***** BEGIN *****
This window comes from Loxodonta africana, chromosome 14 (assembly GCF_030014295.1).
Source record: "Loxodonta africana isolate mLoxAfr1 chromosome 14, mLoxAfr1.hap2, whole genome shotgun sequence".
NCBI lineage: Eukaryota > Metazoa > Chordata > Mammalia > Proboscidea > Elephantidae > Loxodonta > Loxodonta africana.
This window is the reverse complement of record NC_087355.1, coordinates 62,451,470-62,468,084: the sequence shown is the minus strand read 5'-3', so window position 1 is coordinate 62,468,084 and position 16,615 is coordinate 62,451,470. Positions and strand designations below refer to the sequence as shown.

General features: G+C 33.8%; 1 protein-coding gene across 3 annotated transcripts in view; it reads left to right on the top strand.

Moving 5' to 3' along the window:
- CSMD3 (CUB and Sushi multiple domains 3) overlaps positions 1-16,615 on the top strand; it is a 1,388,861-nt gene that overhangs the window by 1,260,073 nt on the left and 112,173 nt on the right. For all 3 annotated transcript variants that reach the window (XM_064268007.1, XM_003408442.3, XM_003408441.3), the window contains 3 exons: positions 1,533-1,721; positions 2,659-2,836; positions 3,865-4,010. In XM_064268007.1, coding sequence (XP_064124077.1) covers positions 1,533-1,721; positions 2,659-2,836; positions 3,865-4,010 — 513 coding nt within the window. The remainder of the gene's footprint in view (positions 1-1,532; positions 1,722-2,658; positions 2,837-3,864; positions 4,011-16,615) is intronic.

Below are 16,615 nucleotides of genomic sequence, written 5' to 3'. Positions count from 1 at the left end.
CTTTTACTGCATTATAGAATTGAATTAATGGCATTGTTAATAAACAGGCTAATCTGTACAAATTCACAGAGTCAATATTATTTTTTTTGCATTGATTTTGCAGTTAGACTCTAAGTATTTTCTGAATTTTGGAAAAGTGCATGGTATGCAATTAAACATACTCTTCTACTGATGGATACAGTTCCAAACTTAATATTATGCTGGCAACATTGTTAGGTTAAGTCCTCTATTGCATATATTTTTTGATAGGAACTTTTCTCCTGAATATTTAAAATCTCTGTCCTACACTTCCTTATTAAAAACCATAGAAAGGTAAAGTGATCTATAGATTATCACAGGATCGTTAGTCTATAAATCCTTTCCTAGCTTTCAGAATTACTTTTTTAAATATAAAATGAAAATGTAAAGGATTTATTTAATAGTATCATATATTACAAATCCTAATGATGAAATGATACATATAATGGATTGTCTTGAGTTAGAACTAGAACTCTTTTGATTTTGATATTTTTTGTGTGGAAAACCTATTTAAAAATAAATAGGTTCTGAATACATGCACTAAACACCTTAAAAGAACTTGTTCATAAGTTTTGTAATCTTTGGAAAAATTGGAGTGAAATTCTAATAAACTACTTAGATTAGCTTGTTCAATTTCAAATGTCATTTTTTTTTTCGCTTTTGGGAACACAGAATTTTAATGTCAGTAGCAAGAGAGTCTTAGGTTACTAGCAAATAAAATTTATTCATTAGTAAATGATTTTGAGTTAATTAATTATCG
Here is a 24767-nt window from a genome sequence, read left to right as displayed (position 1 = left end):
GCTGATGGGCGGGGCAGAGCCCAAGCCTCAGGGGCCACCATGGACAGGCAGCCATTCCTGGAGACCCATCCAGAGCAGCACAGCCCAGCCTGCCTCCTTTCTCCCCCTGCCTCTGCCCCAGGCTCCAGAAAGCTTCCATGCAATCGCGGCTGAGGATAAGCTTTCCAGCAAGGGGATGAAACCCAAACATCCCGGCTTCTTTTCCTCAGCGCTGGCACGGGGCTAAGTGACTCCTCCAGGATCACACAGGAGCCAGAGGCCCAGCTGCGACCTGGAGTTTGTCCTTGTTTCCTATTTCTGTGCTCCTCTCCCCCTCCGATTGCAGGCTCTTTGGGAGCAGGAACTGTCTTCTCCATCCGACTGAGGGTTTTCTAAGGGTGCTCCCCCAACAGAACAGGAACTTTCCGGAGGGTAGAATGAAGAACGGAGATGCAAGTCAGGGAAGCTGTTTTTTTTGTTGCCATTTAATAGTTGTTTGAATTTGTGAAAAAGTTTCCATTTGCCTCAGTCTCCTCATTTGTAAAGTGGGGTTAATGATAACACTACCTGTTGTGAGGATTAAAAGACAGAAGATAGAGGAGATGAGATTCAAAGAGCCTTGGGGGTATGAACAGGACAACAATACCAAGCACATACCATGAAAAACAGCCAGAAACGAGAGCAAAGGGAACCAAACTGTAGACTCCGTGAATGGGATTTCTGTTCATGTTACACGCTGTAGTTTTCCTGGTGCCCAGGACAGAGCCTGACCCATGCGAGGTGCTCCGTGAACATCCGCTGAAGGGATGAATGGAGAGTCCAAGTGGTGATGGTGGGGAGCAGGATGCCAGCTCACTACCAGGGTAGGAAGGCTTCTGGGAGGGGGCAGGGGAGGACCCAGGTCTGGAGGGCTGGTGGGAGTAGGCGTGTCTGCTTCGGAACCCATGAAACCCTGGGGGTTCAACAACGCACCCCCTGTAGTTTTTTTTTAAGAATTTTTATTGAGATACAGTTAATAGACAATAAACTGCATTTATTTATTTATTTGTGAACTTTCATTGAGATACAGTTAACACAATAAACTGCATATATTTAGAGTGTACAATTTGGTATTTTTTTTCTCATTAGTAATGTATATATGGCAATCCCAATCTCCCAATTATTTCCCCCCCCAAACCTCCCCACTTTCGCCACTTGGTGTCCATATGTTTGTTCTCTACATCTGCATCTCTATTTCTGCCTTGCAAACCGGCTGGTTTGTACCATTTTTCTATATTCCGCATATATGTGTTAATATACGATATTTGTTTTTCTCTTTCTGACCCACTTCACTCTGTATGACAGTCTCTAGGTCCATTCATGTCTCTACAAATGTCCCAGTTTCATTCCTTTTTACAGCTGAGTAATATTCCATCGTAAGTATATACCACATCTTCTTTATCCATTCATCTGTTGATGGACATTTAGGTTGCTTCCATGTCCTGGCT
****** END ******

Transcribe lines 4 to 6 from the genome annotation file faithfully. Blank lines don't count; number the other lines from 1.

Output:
This window is the reverse complement of record NC_087355.1, coordinates 62,451,470-62,468,084: the sequence shown is the minus strand read 5'-3', so window position 1 is coordinate 62,468,084 and position 16,615 is coordinate 62,451,470. Positions and strand designations below refer to the sequence as shown.

General features: G+C 33.8%; 1 protein-coding gene across 3 annotated transcripts in view; it reads left to right on the top strand.

Moving 5' to 3' along the window: